Reflexology is a "touch therapy" with its ancient origins based on the idea that pressure applied to the foot can prevent and treat organic disease. The basic philosophy behind reflexology had roots in the Taoist Chinese view of the life force Ch'i (Ying and Yang), and the concept of chakras in the Hindu practice of Yoga (Triple Helix, pp 4-5, Autumn 2003).
The Chinese probably used a comparable therapy some 5000 years back, through which accupressure emerged followed by accupuncture. Ancient paintings on the foot of the Hindu God Vishnu, and inscriptions on the foot of the reclining Budhha suggest a representation of "reflex points". A wall picture and hieroglyphics on the tomb of Ankhamahor (probably a royal physician), excavated from Saggara in Egypt and dated c2000 BC, convincingly depicts hand and foot touch therapy.
The Florentine sculptor Cellini (1500-1553) relieved pain using finger pressure.
An American ENT surgeon William Fitzgerald (1872-1942) applied clamps and elastic bands to fingers in order to produce jaw anaesthesia to perform minor operations.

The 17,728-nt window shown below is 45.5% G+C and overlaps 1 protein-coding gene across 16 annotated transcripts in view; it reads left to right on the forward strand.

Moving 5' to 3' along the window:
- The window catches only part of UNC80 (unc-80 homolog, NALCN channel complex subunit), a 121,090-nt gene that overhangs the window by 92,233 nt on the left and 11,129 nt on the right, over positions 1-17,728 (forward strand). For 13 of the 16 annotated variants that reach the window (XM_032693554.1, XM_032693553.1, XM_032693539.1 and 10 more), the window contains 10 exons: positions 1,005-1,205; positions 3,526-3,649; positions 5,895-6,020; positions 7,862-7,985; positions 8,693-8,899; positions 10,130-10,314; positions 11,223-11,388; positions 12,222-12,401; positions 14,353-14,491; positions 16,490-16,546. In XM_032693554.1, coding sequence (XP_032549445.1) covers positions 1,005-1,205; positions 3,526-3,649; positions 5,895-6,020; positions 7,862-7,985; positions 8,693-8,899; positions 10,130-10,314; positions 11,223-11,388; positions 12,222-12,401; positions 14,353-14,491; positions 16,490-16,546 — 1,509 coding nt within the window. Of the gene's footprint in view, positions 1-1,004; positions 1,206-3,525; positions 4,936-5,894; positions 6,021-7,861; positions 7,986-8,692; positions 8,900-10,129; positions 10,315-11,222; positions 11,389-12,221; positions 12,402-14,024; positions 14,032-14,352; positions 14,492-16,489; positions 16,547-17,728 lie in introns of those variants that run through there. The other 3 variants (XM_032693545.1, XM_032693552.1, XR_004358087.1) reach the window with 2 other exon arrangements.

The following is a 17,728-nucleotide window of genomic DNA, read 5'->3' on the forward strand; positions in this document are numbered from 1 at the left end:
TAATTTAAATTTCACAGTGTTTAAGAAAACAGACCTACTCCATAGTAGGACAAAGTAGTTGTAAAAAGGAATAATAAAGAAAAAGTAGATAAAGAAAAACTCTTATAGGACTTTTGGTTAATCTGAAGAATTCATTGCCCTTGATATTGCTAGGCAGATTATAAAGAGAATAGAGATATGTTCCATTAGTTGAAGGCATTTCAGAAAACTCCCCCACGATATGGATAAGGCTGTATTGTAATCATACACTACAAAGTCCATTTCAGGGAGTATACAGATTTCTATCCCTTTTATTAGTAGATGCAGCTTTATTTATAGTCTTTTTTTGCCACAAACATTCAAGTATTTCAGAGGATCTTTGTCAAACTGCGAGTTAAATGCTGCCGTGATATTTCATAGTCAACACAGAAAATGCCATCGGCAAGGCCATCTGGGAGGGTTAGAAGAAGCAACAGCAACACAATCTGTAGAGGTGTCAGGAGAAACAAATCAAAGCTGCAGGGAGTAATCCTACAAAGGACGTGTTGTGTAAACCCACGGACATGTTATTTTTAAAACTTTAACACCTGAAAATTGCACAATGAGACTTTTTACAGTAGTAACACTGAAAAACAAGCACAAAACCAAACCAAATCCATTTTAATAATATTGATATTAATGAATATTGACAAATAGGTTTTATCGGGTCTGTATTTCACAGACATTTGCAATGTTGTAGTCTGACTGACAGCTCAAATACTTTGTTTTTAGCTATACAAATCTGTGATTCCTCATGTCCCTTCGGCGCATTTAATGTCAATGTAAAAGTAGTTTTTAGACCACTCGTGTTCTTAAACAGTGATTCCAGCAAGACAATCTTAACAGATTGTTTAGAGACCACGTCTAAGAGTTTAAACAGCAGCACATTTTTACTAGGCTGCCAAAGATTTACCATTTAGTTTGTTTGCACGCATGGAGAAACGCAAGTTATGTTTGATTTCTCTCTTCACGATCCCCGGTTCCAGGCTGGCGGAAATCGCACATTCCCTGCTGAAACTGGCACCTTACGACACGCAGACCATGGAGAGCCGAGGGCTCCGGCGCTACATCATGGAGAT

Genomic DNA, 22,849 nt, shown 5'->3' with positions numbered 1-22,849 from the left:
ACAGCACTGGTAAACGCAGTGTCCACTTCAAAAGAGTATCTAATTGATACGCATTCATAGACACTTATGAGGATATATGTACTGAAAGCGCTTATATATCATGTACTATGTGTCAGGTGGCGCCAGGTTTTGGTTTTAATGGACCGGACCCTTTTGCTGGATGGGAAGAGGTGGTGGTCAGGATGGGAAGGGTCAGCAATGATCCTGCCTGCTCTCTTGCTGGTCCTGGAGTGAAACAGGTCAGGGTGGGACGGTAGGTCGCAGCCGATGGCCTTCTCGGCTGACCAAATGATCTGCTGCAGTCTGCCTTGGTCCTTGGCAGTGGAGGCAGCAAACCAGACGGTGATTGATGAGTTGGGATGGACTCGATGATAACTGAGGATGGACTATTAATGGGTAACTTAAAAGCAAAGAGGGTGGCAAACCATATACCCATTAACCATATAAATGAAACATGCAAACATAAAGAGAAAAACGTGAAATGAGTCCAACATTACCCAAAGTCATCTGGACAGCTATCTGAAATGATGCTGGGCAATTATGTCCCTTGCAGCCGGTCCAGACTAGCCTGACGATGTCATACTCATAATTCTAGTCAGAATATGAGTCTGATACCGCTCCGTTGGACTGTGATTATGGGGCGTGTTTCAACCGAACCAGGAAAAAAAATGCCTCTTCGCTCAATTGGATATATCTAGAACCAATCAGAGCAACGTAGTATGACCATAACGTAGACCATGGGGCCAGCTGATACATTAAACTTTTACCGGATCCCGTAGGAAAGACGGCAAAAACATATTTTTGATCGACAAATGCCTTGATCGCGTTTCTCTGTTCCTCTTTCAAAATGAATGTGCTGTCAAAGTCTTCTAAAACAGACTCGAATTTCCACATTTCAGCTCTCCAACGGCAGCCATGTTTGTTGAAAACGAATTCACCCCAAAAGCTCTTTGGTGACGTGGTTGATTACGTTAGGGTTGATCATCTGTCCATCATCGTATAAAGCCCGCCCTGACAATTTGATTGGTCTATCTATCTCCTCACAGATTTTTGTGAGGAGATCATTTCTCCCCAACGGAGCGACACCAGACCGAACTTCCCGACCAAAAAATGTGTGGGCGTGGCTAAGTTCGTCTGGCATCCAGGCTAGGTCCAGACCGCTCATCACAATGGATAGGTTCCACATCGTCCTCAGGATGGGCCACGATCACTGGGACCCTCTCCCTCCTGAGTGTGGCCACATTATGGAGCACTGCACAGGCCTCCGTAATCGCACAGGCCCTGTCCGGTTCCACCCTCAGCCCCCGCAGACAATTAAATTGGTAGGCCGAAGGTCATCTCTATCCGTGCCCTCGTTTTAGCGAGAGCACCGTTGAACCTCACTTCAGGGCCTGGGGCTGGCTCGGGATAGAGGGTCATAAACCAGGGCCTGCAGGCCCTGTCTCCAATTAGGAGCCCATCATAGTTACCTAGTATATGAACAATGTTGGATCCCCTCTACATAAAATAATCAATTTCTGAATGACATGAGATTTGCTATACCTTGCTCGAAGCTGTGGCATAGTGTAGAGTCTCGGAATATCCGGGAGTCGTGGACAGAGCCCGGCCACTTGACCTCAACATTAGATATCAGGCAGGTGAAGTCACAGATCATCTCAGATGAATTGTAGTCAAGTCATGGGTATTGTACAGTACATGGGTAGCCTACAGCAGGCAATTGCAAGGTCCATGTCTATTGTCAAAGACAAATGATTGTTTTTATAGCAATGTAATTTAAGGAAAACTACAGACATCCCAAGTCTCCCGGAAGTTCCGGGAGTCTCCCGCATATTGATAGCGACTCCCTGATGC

He devised a theory that the body was pided into ten vertical zones or slices ending in the fingers and toes on each side. Later Eunice Ingham (1879-1974) in 1930 prepared detailed maps of "reflex areas" representing all parts of the body on the hands and feet (Wills P. Reflexology and Colour Therapy, Element Books, London, 1998).
Any significant anatomical or physiological relationship between the various body organs and the geometric vertical segments or 'reflex areas' on the foot or hands is not clearly evident. Wills (1998) stipulates that reflexology (accupressure and massage) applied to hands and feet removes and dissipates energy blocks, breaks down crystalline structures, encourages toxin release, stimulates the immune system, and prevents ill health. Energy is transmitted to the patient through the hands of the therapist by application of pressure. Thus, massage and pressure techniques are applied to the hands and feet to unblock energy channels, stimulate vital organs, and promote healing (Kenyon, KE, Accupressure use for Common Diseases, Arco Publishing Inc., New York, 1974).
Among other alternative therapies (kineseology, aromatherapy, biofeedback, chiropractic, enzyme therapy, magnetic-field therapy, therapeutic touch, naturopathic medicine, and herbal medicine) reflexology is more popular and safe. It provides an alternative method for relief of pain and other ailments. Properly applied accupressure claims to relieve complaints like arthritis, body aches, headache, mmigraine, haemorrhoids, menstrual cramps, impotence, frigidity, bed wetting, backaches, constipation, hypertension, anxiety, asthma, sore throat, and sinus problems.
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